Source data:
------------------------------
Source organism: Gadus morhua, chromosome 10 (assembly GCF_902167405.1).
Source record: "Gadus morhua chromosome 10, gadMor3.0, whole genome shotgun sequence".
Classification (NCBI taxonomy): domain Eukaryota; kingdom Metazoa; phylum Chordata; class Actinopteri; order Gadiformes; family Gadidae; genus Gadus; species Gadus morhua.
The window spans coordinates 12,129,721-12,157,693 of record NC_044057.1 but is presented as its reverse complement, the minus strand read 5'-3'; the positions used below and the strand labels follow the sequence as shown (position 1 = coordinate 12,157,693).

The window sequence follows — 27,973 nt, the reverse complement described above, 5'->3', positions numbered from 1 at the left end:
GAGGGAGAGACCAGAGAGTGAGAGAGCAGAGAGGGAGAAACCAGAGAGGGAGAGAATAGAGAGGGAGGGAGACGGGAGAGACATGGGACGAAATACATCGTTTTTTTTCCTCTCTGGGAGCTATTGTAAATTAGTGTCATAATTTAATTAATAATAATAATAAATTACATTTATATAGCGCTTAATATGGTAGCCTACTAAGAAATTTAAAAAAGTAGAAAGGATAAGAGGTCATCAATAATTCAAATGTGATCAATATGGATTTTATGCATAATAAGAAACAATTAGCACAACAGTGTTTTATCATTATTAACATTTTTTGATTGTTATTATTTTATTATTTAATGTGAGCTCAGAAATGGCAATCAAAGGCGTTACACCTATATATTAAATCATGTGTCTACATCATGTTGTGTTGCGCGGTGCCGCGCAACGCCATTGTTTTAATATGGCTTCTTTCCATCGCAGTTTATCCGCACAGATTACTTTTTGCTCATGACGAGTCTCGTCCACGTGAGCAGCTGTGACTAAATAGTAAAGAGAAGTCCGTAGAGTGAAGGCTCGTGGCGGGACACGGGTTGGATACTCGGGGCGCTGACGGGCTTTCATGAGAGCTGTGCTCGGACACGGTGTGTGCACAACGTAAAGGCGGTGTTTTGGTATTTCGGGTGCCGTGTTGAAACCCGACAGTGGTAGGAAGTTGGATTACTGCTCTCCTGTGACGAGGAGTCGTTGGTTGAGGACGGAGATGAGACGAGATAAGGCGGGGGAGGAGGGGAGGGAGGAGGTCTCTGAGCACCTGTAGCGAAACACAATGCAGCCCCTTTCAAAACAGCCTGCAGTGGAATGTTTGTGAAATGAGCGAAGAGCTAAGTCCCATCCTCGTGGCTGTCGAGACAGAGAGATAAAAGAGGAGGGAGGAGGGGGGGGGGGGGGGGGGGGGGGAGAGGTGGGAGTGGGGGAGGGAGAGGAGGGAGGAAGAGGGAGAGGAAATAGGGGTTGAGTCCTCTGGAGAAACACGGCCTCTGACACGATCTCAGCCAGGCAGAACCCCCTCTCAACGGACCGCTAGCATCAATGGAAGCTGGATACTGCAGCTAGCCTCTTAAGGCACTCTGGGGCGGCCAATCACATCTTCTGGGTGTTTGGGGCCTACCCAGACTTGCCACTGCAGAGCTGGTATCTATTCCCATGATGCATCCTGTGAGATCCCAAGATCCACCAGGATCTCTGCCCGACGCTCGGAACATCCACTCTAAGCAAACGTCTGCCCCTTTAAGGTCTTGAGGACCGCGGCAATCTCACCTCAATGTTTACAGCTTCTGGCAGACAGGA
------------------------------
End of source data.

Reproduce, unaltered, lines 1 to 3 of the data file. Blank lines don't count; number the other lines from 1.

Source organism: Gadus morhua, chromosome 10 (assembly GCF_902167405.1).
Source record: "Gadus morhua chromosome 10, gadMor3.0, whole genome shotgun sequence".
Classification (NCBI taxonomy): domain Eukaryota; kingdom Metazoa; phylum Chordata; class Actinopteri; order Gadiformes; family Gadidae; genus Gadus; species Gadus morhua.